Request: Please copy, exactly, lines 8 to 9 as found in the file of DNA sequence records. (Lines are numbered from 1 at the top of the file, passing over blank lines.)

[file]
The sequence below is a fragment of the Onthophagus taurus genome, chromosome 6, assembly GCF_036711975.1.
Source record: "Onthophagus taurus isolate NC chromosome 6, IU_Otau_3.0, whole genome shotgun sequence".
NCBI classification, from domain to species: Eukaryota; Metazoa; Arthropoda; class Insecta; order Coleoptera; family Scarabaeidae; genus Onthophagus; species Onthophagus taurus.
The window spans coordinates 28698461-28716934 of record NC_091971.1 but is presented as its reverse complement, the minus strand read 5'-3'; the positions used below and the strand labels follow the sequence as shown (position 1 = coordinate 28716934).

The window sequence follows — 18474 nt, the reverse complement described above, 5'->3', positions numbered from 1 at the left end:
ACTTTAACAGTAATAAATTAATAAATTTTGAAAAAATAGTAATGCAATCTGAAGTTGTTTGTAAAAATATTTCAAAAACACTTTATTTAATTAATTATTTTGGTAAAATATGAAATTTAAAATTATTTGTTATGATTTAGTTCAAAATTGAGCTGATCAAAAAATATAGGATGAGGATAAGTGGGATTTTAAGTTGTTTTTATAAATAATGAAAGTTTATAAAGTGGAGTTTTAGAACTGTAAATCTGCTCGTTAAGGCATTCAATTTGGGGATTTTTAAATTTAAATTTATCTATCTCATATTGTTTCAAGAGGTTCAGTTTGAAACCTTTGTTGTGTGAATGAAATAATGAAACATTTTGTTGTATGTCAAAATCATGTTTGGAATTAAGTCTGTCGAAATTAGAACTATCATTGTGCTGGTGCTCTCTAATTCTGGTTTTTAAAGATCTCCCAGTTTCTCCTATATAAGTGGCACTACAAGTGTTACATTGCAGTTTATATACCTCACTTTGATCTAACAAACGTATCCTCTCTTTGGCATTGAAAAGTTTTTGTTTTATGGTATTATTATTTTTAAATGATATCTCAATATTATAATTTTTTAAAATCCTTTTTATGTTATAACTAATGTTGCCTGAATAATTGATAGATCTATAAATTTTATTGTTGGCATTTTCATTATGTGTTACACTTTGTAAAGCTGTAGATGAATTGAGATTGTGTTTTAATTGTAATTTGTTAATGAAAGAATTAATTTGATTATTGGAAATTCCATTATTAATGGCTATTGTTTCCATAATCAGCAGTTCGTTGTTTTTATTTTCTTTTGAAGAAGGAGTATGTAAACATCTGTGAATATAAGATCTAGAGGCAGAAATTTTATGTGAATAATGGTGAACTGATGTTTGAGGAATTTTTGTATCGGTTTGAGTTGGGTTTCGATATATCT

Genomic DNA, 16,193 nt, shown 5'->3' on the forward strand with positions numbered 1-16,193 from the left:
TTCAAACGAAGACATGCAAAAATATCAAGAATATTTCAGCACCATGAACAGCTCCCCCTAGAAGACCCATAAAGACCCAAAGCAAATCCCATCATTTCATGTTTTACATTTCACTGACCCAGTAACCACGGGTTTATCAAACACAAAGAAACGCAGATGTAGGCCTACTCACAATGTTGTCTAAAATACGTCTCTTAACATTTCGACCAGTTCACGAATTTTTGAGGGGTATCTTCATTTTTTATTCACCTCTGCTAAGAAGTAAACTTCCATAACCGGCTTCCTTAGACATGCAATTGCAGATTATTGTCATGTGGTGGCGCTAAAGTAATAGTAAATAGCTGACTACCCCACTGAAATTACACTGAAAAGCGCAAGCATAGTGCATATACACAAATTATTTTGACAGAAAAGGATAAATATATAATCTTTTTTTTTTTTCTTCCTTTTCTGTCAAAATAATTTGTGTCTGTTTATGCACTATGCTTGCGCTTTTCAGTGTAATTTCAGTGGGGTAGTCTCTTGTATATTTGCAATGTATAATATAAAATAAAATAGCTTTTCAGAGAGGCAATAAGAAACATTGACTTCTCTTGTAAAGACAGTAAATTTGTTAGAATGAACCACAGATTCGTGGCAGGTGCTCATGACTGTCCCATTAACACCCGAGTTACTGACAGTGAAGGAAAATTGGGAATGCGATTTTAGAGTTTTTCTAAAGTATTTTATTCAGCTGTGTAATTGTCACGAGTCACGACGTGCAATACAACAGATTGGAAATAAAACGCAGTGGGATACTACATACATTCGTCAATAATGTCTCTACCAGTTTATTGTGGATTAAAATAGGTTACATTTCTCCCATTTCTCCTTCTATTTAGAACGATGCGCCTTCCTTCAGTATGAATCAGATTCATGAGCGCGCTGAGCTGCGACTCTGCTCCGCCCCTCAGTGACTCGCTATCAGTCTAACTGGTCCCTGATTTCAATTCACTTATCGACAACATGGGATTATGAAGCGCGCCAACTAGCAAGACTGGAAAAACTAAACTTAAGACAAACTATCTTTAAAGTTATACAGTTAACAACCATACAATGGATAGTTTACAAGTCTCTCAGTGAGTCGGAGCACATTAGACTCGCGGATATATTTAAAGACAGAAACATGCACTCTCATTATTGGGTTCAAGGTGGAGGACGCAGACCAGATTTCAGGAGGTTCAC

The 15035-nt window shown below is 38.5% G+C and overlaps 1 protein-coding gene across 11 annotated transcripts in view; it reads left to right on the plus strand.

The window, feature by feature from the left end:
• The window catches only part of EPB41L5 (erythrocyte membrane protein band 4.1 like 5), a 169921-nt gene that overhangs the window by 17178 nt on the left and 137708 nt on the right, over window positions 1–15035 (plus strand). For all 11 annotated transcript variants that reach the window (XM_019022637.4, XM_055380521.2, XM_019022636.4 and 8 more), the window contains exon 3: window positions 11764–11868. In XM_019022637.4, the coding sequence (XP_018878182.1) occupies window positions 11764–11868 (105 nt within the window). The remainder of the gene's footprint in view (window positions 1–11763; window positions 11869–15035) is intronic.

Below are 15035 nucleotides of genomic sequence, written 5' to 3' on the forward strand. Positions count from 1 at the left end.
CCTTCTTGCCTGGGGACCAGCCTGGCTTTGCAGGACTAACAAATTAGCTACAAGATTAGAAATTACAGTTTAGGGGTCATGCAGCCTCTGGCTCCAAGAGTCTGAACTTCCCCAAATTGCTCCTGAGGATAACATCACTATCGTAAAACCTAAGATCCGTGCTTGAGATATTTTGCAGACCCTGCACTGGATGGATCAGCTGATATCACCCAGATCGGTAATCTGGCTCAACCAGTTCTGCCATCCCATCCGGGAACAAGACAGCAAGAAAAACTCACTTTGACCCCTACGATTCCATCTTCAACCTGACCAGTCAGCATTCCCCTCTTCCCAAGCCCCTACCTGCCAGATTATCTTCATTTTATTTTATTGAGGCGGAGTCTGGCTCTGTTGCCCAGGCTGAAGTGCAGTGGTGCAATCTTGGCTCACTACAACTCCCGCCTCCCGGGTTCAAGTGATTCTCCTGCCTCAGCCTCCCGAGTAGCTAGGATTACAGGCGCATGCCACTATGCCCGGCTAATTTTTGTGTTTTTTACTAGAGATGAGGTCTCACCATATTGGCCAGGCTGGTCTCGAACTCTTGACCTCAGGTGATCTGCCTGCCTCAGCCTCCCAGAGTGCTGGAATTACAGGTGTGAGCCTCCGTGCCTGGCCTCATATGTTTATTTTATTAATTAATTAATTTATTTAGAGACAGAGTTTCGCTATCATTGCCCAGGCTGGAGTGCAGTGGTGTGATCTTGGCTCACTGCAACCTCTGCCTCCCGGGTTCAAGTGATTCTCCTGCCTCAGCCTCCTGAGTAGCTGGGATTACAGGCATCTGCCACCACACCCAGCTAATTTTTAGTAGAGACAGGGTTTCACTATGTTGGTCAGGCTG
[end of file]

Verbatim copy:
TTCAAACGAAGACATGCAAAAATATCAAGAATATTTCAGCACCATGAACAGCTCCCCCTAGAAGACCCATAAAGACCCAAAGCAAATCCCATCATTTCATGTTTTACATTTCACTGACCCAGTAACCACGGGTTTATCAAACACAAAGAAACGCAGATGTAGGCCTACTCACAATGTTGTCTAAAATACGTCTCTTAACATTTCGACCAGTTCACGAATTTTTGAGGGGTATCTTCATTTTTTATTCACCTCTGCTAAGAAGTAAACTTCCATAACCGGCTTCCTTAGACATGCAATTGCAGATTATTGTCATGTGGTGGCGCTAAAGTAATAGTAAATAGCTGACTACCCCACTGAAATTACACTGAAAAGCGCAAGCATAGTGCATATACACAAATTATTTTGACAGAAAAGGATAAATATATAATCTTTTTTTTTTTTCTTCCTTTTCTGTCAAAATAATTTGTGTCTGTTTATGCACTATGCTTGCGCTTTTCAGTGTAATTTCAGTGGGGTAGTCTCTTGTATATTTGCAATGTATAATATAAAATAAAATAGCTTTTCAGAGAGGCAATAAGAAACATTGACTTCTCTTGTAAAGACAGTAAATTTGTTAGAATGAACCACAGATTCGTGGCAGGTGCTCATGACTGTCCCATTAACACCCGAGTTACTGACAGTGAAGGAAAATTGGGAATGCGATTTTAGAGTTTTTCTAAAGTATTTTATTCAGCTGTGTAATTGTCACGAGTCACGACGTGCAATACAACAGATTGGAAATAAAACGCAGTGGGATACTACATACATTCGTCAATAATGTCTCTACCAGTTTATTGTGGATTAAAATAGGTTACATTTCTCCCATTTCTCCTTCTATTTAGAACGATGCGCCTTCCTTCAGTATGAATCAGATTCATGAGCGCGCTGAGCTGCGACTCTGCTCCGCCCCTCAGTGACTCGCTATCAGTCTAACTGGTCCCTGATTTCAATTCACTTATCGACAACATGGGATTATGAAGCGCGCCAACTAGCAAGACTGGAAAAACTAAACTTAAGACAAACTATCTTTAAAGTTATACAGTTAACAACCATACAATGGATAGTTTACAAGTCTCTCAGTGAGTCGGAGCACATTAGACTCGCGGATATATTTAAAGACAGAAACATGCACTCTCATTATTGGGTTCAAGGTGGAGGACGCAGACCAGATTTCAGGAGGTTCAC

The 15035-nt window shown below is 38.5% G+C and overlaps 1 protein-coding gene across 11 annotated transcripts in view; it reads left to right on the plus strand.